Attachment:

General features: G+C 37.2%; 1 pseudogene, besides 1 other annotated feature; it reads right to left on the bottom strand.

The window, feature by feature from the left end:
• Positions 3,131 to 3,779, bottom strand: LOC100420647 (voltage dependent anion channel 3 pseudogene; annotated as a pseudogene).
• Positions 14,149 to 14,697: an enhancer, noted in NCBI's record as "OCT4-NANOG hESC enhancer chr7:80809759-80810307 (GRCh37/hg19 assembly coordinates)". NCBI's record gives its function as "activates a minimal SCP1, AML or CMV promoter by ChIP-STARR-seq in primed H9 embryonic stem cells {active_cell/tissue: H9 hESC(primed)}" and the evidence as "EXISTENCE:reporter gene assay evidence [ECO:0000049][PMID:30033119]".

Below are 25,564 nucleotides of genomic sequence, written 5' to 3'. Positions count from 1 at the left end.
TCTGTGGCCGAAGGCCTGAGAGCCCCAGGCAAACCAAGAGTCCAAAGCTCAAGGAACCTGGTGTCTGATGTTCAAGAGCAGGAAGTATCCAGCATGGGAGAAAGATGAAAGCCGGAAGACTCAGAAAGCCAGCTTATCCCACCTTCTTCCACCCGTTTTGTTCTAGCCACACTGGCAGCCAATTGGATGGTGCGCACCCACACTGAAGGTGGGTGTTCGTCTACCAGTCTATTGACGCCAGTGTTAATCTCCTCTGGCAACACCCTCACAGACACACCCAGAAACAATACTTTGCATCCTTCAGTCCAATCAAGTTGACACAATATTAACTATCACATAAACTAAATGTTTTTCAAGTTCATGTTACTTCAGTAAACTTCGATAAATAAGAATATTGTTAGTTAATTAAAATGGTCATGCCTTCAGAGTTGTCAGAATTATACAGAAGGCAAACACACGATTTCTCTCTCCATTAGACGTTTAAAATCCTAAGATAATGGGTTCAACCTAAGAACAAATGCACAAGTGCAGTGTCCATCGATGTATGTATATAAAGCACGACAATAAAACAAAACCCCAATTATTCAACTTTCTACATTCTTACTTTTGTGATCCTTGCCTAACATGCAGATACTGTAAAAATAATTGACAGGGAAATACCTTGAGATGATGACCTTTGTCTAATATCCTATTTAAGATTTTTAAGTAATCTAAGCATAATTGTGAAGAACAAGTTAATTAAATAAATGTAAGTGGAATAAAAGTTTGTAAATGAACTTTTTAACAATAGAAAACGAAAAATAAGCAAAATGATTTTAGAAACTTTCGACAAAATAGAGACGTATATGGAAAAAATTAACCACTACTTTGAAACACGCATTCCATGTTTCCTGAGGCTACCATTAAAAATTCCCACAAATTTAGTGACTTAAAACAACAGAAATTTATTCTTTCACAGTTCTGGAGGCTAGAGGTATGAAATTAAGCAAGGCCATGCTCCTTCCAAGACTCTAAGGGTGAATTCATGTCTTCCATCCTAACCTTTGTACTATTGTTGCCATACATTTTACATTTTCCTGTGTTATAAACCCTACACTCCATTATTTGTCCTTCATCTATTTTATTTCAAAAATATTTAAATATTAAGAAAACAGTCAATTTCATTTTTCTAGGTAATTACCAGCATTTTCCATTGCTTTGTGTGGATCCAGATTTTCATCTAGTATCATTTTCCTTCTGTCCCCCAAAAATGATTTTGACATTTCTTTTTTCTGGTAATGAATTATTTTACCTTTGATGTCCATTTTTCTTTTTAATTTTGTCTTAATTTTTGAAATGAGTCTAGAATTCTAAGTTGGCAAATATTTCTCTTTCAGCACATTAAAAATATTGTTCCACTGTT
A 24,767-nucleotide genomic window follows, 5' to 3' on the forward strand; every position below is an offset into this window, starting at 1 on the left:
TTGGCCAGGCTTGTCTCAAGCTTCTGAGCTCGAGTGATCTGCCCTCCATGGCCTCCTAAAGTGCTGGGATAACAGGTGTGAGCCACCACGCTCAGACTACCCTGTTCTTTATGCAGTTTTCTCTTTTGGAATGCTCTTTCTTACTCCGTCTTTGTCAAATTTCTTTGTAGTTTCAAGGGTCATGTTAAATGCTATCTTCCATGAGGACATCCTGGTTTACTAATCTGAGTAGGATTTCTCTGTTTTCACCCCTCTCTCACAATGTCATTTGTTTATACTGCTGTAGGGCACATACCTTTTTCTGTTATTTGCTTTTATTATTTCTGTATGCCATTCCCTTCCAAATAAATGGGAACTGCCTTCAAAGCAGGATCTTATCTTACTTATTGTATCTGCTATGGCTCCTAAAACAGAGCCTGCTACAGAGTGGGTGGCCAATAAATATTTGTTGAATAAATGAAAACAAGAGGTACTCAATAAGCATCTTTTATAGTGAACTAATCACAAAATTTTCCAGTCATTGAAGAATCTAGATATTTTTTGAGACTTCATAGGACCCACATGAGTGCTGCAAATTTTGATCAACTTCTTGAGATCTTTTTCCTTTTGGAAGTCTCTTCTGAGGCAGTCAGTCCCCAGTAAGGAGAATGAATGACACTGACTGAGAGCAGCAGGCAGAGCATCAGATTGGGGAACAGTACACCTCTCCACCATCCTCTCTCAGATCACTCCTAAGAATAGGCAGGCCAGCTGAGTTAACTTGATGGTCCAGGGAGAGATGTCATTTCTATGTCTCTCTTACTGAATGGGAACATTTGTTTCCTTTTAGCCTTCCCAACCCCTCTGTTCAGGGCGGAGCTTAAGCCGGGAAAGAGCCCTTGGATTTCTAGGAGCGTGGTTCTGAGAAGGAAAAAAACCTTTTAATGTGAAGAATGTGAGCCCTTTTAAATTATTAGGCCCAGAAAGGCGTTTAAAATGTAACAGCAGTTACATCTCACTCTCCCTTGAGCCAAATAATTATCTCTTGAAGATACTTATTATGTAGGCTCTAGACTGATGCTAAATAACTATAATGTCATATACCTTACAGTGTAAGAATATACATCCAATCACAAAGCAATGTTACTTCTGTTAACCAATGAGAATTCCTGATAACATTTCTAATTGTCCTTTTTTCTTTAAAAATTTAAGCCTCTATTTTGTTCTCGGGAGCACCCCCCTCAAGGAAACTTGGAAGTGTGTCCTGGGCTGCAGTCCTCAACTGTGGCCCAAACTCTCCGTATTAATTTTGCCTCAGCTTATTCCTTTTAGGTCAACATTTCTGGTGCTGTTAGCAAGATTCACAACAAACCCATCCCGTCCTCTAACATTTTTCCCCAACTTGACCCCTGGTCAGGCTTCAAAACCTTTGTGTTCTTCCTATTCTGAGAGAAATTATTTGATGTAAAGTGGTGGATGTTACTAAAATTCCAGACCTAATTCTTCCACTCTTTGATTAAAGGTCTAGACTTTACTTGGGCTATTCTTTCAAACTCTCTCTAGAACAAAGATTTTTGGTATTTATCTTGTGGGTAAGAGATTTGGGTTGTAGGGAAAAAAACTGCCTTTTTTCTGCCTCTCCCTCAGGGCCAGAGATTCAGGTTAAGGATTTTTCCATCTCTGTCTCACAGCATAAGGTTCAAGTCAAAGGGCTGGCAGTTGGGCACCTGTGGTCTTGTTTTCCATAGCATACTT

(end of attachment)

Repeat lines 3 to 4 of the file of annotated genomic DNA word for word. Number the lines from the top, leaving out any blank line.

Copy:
• Positions 3,131 to 3,779, bottom strand: LOC100420647 (voltage dependent anion channel 3 pseudogene; annotated as a pseudogene).
• Positions 14,149 to 14,697: an enhancer, noted in NCBI's record as "OCT4-NANOG hESC enhancer chr7:80809759-80810307 (GRCh37/hg19 assembly coordinates)". NCBI's record gives its function as "activates a minimal SCP1, AML or CMV promoter by ChIP-STARR-seq in primed H9 embryonic stem cells {active_cell/tissue: H9 hESC(primed)}" and the evidence as "EXISTENCE:reporter gene assay evidence [ECO:0000049][PMID:30033119]".